Henry also shows no hint of contrition for the night’s events, admitting that he picked up his rifle and went upstairs when the bombardment of rocks began. He even admits to firing the rifle—above the heads of the crowds and just to frighten them into retreat. But Henry refuses to pin the fatal shots on himself or any of his companions. And he centers self-defense: before he fired, he says, “the stones were pouring down like rain” and he had no doubt that the mob threatened his life.
Henry’s testimony focuses on the threat the mob posed to the family and their friends inside the house. Like Gladys, he asserts his claim on equal rights proudly, while still protecting himself legally by refusing to admit any culpability in Leon Breiner’s death. And his words, equating the frequency of the stones hitting the house to rain, eloquently capture the chaos of the mob scene and the imminence of the danger.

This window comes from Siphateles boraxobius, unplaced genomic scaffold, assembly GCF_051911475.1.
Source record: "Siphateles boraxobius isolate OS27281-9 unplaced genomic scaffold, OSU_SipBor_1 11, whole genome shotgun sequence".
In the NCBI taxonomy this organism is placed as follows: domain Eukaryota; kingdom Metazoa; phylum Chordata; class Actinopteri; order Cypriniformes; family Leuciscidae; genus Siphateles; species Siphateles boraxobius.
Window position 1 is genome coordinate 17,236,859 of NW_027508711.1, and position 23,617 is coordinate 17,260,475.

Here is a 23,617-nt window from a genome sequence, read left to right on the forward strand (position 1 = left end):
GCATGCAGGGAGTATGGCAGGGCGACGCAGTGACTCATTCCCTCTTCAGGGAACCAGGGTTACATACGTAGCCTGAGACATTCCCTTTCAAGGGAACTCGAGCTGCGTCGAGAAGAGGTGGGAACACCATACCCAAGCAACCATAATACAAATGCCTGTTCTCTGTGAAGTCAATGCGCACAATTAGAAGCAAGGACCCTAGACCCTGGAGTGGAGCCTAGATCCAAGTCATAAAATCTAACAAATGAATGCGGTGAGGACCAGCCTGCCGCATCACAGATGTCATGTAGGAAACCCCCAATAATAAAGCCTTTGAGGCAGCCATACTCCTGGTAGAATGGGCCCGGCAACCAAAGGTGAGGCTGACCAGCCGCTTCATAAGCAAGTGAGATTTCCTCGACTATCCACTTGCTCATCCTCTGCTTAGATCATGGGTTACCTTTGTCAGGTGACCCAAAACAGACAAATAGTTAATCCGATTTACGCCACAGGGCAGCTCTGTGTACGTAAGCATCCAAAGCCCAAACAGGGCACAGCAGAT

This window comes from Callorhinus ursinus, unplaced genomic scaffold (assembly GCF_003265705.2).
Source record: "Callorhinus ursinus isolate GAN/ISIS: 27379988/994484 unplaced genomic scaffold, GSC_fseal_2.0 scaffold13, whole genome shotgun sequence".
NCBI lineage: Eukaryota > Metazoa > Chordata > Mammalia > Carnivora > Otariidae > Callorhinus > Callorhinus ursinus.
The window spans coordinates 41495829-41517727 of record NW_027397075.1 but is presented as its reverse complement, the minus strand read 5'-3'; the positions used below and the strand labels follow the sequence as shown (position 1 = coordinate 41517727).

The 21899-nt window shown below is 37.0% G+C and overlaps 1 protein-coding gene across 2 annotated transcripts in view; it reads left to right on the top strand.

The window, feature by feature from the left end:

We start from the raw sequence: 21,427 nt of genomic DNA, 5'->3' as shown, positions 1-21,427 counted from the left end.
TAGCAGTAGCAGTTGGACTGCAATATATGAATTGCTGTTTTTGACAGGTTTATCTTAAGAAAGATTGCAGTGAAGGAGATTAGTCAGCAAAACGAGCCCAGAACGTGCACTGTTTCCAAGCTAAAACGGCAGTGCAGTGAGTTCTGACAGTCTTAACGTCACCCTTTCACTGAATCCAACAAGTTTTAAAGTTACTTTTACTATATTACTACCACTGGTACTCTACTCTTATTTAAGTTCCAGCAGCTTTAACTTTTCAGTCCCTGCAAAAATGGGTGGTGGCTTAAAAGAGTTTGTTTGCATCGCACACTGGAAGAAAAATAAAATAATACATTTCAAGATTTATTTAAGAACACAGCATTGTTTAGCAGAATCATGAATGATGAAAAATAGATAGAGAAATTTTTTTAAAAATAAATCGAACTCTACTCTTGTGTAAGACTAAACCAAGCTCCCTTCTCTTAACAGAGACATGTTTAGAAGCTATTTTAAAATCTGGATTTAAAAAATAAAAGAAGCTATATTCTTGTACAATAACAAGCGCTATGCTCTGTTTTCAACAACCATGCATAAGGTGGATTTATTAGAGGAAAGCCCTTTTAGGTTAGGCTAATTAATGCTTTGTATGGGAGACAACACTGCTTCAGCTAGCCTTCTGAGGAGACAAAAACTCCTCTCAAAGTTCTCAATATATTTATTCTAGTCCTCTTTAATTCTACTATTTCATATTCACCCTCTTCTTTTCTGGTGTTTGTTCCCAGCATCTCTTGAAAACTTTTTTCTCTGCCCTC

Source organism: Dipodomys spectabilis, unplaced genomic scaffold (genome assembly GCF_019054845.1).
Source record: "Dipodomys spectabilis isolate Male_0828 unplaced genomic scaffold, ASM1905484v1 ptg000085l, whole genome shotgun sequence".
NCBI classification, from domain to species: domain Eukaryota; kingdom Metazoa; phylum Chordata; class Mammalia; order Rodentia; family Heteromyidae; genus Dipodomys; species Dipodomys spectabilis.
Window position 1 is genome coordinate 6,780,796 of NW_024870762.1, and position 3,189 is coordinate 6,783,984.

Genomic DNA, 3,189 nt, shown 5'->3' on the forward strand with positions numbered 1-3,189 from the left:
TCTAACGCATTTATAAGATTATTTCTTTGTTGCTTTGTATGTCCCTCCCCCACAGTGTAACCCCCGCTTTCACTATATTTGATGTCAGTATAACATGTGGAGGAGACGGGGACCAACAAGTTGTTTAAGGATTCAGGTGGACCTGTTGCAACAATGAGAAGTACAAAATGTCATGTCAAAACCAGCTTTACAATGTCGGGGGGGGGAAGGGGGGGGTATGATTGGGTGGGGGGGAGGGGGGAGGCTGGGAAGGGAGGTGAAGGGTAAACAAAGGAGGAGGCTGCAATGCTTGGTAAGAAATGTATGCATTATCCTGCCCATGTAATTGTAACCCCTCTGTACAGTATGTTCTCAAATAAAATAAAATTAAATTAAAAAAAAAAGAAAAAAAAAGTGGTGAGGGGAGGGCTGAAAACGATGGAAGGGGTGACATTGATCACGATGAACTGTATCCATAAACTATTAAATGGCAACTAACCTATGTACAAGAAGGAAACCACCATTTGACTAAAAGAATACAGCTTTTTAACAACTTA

News of the shooting tears through Detroit’s Black elite. Perry asks Cecil Rowlette, the Black attorney who represented Fleta Mathies and Alexander Turner, to join Ossian’s defense. A neighbor, who happens to be on the board of the Detroit NAACP chapter, picks up Watson’s call to Charles Mahoney. Rowlette and Mahoney both grew up facing discrimination and hardship but rose to the ranks of the talented tenth thanks to their educations. Both advocate for civil rights. Perry, Rowlette, and Mahoney likely go to police headquarters, but they’re denied access to their clients, whom the police have yet to formally charge. The attorneys hope that if they can get a motion in front of one of the liberal judges, like Frank Murphy, they will be able to expedite their clients’ release. Meanwhile, the NAACP prepares to bring its political weight to bear on the case as well.